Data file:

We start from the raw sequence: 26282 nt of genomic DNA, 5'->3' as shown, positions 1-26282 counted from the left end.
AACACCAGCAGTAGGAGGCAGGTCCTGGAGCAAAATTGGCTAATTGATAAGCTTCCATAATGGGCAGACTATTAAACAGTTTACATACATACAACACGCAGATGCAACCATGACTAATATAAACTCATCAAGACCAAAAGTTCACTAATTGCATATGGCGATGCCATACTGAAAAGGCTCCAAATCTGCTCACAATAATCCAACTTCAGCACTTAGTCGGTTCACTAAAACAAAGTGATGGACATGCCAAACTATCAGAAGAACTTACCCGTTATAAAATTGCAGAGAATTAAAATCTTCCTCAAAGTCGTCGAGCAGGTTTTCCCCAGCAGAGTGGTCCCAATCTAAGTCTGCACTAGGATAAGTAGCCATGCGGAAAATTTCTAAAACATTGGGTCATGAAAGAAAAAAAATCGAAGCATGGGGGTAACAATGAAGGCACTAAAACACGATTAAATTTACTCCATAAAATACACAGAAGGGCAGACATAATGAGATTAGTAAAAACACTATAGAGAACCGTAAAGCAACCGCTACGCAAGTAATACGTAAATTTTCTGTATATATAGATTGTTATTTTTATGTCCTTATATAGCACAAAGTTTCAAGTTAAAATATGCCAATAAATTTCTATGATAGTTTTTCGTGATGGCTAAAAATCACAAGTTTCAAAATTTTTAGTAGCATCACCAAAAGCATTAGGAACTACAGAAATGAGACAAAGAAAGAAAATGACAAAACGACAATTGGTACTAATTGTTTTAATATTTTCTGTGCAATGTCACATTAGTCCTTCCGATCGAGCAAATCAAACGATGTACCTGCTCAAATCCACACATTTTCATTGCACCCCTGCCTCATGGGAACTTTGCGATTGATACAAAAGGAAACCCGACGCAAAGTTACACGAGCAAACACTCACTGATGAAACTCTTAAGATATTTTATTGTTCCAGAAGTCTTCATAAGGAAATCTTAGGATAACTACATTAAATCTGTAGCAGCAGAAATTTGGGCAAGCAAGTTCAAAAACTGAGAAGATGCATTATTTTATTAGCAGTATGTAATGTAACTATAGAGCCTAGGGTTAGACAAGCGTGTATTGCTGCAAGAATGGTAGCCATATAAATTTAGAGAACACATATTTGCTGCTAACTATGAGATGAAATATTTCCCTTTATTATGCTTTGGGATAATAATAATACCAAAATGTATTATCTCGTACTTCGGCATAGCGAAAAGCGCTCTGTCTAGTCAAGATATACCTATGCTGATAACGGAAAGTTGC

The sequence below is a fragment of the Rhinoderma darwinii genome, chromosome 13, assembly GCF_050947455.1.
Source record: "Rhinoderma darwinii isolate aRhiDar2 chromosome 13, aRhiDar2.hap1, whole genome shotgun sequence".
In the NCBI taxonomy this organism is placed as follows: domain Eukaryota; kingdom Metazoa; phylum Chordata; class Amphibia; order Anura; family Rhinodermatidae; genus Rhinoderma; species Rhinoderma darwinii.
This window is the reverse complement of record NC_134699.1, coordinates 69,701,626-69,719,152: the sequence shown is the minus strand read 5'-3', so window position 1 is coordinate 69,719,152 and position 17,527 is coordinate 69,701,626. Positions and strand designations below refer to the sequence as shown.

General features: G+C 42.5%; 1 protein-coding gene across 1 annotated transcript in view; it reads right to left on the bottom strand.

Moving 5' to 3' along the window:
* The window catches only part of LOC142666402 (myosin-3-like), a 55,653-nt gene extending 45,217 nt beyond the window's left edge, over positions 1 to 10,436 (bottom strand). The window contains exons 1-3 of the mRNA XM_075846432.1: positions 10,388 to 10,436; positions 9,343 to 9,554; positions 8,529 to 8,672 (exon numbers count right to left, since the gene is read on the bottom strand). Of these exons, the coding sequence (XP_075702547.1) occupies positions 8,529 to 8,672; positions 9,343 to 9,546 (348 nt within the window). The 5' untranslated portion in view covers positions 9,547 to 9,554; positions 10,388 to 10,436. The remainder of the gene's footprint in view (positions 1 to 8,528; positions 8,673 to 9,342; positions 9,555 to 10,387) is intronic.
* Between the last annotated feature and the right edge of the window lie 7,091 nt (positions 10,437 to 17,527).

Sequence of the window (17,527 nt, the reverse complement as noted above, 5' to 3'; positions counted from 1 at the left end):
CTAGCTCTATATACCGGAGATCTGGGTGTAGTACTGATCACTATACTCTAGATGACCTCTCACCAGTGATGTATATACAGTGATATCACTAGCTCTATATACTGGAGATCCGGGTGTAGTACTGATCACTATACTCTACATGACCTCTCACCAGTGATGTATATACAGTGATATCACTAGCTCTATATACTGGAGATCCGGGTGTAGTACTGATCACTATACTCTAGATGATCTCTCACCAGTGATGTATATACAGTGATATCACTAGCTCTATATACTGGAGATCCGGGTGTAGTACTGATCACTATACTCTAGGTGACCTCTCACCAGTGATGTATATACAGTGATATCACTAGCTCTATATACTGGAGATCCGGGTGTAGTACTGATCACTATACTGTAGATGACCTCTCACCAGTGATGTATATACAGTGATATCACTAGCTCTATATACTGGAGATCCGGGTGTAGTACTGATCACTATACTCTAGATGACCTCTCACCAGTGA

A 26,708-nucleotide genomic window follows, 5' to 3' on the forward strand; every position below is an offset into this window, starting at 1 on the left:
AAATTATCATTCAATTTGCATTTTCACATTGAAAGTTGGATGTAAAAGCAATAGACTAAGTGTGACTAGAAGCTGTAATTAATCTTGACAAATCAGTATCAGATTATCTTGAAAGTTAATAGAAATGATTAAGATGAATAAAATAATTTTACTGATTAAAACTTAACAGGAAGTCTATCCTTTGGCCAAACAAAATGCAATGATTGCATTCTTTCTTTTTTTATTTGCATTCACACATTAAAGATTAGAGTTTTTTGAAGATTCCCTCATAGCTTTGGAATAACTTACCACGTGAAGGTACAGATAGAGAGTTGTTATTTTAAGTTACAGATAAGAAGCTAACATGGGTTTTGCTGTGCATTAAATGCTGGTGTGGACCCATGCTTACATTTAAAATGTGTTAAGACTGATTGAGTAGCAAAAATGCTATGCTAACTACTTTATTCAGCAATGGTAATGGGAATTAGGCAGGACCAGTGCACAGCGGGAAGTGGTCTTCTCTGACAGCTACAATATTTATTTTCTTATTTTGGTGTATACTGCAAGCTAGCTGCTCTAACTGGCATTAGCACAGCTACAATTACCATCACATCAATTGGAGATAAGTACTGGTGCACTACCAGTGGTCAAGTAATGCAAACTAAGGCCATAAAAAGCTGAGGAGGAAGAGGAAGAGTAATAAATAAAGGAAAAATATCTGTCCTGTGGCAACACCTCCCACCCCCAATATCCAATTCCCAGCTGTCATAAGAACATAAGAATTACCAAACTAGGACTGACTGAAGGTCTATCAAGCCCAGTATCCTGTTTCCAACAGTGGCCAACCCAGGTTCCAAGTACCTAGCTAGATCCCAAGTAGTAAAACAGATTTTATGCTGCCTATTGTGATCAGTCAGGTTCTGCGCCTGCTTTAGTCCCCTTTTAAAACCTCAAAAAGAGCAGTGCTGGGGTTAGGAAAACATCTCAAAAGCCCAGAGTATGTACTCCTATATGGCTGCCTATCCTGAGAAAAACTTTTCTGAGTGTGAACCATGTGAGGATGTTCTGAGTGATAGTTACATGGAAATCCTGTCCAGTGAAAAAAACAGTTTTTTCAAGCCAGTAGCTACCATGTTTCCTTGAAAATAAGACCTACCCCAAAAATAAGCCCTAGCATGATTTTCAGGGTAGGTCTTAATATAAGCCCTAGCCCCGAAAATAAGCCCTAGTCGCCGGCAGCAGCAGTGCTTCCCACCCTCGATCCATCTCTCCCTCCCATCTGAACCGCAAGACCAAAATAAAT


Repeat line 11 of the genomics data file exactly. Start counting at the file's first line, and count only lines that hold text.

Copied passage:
Sequence of the window (17,527 nt, the reverse complement as noted above, 5' to 3'; positions counted from 1 at the left end):